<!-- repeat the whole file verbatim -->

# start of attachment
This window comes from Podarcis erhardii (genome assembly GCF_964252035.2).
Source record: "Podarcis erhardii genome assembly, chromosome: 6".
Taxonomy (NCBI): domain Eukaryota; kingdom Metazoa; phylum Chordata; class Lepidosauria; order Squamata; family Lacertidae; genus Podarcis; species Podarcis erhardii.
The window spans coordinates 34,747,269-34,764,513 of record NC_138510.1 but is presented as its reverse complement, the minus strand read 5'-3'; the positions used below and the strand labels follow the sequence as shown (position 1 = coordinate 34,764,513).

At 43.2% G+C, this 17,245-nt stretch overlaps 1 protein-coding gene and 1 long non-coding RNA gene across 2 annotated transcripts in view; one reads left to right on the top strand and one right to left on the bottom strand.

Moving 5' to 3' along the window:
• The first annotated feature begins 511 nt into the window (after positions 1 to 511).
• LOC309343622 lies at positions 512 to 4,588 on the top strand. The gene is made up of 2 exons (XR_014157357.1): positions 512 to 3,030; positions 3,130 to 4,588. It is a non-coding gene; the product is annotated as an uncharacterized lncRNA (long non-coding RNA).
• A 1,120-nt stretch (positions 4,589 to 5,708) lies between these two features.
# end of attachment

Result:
This window comes from Podarcis erhardii (genome assembly GCF_964252035.2).
Source record: "Podarcis erhardii genome assembly, chromosome: 6".
Taxonomy (NCBI): domain Eukaryota; kingdom Metazoa; phylum Chordata; class Lepidosauria; order Squamata; family Lacertidae; genus Podarcis; species Podarcis erhardii.
The window spans coordinates 34,747,269-34,764,513 of record NC_138510.1 but is presented as its reverse complement, the minus strand read 5'-3'; the positions used below and the strand labels follow the sequence as shown (position 1 = coordinate 34,764,513).

At 43.2% G+C, this 17,245-nt stretch overlaps 1 protein-coding gene and 1 long non-coding RNA gene across 2 annotated transcripts in view; one reads left to right on the top strand and one right to left on the bottom strand.

Moving 5' to 3' along the window:
• The first annotated feature begins 511 nt into the window (after positions 1 to 511).
• LOC309343622 lies at positions 512 to 4,588 on the top strand. The gene is made up of 2 exons (XR_014157357.1): positions 512 to 3,030; positions 3,130 to 4,588. It is a non-coding gene; the product is annotated as an uncharacterized lncRNA (long non-coding RNA).
• A 1,120-nt stretch (positions 4,589 to 5,708) lies between these two features.